JavaScript Librarires

JavaScript Librarires

One other thing to do is to differentiate between frameworks and libraries (see picture) and what they are doing. The question to answer is if to use frameworks or libraries to build your application. Using a Framework lock you in on the vendor, libraries allows you to switch them out if you find a better solution. On the other side you have to put it together yourself, or use  e.g. OracleJET which puts some well known libraries together to a working framework but allow to switch the libraries against others.

A more debatable argument Geertjan made was about ‘Life in a volatile Ecosystem’:


which points out, that you just code the application once, so maintainability isn’t the biggest concern. You rewrite the app anyway in short time. a so

After a short break to change the venue I was back into the cloud again. Greg Stachnick talked about ‘A Cloud Platform for Developers: A Tour of Oracle Developer Cloud Service’, a more executive overview with a couple of demos. This is not new to me so I spare the details. The new info were the things to come in future versions like hte Cloud IDE which allows you to change code directly in the Developers Cloud.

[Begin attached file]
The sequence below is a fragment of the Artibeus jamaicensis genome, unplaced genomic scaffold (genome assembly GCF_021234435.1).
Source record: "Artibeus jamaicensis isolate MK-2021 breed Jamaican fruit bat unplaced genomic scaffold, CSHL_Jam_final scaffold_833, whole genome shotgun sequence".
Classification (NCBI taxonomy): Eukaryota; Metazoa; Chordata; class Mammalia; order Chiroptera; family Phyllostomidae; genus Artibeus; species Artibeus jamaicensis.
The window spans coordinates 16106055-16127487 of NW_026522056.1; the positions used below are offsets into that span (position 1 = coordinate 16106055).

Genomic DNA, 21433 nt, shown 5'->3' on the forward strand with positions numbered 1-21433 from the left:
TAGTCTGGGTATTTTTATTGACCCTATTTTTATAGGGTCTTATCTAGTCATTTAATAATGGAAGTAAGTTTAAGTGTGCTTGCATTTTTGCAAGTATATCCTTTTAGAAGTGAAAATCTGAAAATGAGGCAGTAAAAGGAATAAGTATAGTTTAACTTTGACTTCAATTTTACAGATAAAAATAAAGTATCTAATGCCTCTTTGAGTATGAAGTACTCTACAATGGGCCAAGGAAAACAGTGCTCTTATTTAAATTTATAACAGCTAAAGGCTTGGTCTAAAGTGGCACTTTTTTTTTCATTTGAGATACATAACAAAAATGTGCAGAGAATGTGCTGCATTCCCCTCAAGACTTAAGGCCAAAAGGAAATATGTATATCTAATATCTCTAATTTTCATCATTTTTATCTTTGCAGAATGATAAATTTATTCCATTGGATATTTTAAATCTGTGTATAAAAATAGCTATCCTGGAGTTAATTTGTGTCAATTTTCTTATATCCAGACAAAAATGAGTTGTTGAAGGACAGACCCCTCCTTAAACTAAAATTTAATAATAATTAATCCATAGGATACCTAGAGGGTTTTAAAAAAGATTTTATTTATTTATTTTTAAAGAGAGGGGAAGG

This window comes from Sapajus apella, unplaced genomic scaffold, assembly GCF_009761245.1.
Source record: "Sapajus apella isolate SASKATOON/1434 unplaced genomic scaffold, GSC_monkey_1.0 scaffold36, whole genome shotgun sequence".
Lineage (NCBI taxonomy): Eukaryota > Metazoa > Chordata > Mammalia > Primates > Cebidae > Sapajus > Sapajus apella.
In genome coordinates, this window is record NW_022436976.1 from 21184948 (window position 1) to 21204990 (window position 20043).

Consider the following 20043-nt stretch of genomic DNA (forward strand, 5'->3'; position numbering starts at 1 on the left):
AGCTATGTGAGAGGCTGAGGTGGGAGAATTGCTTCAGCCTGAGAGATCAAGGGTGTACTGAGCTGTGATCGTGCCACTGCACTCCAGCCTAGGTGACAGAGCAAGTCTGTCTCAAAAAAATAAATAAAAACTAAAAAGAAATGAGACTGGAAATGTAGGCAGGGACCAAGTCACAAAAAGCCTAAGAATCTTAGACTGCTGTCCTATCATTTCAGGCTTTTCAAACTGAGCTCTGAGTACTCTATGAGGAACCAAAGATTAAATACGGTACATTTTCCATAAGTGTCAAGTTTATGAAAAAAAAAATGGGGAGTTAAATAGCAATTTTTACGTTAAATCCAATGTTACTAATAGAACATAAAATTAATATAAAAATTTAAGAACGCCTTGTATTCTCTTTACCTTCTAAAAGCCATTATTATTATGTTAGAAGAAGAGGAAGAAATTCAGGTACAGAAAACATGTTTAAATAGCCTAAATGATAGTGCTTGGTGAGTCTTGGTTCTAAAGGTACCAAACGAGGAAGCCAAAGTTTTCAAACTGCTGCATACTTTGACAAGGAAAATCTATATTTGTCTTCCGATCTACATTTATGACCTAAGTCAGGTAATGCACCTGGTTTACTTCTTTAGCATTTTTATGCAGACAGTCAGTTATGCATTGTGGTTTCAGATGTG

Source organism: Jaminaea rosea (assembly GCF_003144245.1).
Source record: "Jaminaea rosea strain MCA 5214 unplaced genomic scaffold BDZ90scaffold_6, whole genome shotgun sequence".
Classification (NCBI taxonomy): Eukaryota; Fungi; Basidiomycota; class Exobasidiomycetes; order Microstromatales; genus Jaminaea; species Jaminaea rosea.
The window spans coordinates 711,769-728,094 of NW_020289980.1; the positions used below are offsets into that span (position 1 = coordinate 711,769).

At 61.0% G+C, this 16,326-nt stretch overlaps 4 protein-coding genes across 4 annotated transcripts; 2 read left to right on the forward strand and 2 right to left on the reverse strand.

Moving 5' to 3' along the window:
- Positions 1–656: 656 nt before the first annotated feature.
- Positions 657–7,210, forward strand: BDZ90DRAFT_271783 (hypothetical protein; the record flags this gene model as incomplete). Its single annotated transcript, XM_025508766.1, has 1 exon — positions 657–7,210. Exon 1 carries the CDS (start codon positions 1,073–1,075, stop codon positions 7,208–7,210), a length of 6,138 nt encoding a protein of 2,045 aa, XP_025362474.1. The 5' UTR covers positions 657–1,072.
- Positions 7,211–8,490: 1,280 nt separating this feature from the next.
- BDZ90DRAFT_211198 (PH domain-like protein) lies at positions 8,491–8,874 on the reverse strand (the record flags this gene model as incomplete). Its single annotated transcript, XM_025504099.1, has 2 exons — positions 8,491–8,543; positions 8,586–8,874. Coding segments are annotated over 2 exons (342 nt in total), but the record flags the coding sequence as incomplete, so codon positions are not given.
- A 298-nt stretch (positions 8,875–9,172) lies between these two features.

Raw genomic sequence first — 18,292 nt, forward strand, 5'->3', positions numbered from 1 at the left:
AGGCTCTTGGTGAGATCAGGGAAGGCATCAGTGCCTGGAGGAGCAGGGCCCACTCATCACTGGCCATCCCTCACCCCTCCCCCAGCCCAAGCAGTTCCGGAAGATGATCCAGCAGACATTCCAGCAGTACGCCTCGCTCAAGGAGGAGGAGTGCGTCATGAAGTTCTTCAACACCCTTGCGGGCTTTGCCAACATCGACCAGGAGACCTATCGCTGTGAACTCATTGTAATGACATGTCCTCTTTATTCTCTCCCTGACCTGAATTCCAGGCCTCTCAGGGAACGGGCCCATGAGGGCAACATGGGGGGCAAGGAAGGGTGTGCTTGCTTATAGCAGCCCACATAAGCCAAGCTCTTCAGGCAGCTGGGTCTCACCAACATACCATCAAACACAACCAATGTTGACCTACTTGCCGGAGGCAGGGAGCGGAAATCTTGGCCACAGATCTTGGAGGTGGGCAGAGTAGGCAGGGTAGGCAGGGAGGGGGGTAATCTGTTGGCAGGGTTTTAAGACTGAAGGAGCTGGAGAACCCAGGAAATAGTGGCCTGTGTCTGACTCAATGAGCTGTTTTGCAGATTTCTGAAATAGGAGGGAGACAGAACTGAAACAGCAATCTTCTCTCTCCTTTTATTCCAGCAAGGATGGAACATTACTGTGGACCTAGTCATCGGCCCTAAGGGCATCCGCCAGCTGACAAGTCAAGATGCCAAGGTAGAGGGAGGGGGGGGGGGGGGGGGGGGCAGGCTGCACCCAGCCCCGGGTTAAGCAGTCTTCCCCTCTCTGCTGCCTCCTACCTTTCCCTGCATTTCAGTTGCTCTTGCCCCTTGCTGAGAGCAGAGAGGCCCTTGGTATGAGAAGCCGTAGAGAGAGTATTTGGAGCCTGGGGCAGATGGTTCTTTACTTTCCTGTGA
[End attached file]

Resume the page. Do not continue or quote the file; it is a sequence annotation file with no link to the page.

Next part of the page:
Cloud IDE

Cloud IDE

Also new will be the support of Docker Pipeline for continuous integration in a DevOps way:

Docker Pipeline

Docker Pipeline

The downside is that Greg clod not disclose exact date. We are in the range of hte ‘next year’😦

Next session, again a change of the locate included, was Shay Sheltzer on Application Builder Cloud Service:

Application Cloud Builder Service

Application Cloud Builder Service

In short the Application Builder Cloud Service allows hte citizen developer to create applications by abstracting most of hte complexity away. Applications can be build from templates, you can add your one templates to e.g. implement some corporate identity. The development is done by using ready to use components (in hte end OracleJET is used for the UI of hte application) from the component pallet. You only have to drag the components to their place on the canvas defined in hte template and you are done.